“Following the second Women’s March on Philadelphia, my resistance sisters and I were invited to Harrisburg by State Reps Joanna McClinton, Donna Bullock, and Brian Sims. Their intention was to honor us with a proclamation about women’s rights on the floor of the State House. We arrived early in the day, eager to see the proceedings. But as the morning wore on and we watched hockey teams, beauty pageant winners, and a champion jacks player all receive recognition, we began to realize that our turn was not going to come. We later found out that resolutions such as [ours] must pass with unanimous consent, but [ours] could not be approved because some members of the House found statements about women’s rights and equality to be controversial. I experienced fear, disgust, and anger all at the same time. In 2018, how could the topic of women’s rights be controversial? At that moment, I knew despite the progress we have been making, we still have a long way to go before women are equal.”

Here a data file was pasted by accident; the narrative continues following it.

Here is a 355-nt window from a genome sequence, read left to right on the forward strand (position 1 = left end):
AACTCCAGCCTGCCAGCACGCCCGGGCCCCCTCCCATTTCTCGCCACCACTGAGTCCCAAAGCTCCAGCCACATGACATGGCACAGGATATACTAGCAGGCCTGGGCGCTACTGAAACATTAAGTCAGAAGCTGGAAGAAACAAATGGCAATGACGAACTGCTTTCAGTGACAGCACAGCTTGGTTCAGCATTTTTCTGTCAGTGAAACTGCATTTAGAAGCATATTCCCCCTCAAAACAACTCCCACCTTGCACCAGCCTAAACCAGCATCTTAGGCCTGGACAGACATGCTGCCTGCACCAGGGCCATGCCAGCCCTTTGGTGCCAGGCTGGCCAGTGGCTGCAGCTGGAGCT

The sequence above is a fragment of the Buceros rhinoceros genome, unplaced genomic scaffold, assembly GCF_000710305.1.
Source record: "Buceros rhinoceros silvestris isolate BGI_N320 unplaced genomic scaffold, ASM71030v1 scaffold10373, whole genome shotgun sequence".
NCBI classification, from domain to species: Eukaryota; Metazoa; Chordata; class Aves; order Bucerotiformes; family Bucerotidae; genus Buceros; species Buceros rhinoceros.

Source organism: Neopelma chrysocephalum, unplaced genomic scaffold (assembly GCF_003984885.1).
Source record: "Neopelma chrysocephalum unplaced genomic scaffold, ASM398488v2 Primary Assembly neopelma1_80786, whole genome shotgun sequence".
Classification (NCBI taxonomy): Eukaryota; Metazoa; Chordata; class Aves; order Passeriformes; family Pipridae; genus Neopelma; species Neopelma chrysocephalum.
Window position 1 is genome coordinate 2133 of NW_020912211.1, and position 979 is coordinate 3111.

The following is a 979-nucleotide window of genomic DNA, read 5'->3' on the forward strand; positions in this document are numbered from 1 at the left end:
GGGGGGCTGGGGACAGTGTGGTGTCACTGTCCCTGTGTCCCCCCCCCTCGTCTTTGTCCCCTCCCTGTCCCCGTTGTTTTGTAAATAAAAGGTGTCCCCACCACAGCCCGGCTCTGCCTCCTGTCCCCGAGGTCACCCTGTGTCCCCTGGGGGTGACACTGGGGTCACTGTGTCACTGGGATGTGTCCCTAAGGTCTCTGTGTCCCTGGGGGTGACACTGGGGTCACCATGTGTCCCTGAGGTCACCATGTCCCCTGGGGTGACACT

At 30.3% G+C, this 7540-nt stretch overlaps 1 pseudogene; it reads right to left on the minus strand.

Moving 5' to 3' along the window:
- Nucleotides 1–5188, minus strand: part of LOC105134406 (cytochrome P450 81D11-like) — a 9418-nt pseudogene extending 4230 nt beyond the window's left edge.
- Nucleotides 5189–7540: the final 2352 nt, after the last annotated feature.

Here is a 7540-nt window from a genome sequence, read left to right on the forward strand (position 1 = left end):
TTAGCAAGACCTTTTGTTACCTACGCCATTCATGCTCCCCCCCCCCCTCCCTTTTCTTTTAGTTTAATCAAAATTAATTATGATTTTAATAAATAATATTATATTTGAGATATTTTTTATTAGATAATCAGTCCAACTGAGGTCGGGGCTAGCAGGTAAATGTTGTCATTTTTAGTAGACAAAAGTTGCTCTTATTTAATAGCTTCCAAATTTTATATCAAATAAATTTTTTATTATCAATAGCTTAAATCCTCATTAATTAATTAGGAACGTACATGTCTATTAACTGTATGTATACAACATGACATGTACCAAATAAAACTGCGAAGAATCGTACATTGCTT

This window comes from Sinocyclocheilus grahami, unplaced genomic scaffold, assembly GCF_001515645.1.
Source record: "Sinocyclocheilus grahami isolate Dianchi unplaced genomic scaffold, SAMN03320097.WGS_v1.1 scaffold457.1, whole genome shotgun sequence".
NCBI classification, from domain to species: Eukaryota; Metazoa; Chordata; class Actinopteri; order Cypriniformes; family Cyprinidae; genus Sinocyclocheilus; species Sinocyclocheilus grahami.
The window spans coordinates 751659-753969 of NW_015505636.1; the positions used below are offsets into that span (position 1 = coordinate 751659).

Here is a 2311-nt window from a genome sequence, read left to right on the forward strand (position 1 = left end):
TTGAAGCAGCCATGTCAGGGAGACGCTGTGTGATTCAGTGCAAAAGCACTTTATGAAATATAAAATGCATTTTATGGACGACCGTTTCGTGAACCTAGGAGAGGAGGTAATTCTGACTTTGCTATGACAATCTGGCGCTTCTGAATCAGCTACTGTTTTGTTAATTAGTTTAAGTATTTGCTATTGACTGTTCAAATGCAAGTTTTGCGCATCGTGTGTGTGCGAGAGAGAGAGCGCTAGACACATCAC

– Beth Finn, co-founder of the Women’s March on Philadelphia and candidate for Philadelphia City Council at Large

“In a recent conversation with a male voter, I spoke about business tax policy, and he couldn’t fathom what I was saying. Another man entered the conversation and said repeated my policy word for word. Suddenly the male voter thought it was a great idea and understood completely. I’m surprised women still need men to act as their interpreters.”

– Tonya Bah, candidate City Council in Philly’s 8th District

“I am constantly shocked at how hard women have to fight to make sure our accomplishments are documented, much less acknowledged and celebrated, as part of our qualifications. Men are seen as ‘powerhouses’ merely for their positions and titles. I’ve achieved some groundbreaking accomplishments in my first three years on Council: I passed the nation’s most expansive Fair Workweek law, established the first legal defense fund for renters facing eviction which has helped drive eviction filings down by 20 percent and led the most ambitious schools agenda the city has seen. I want to see more people lifting up the real work that women are doing.”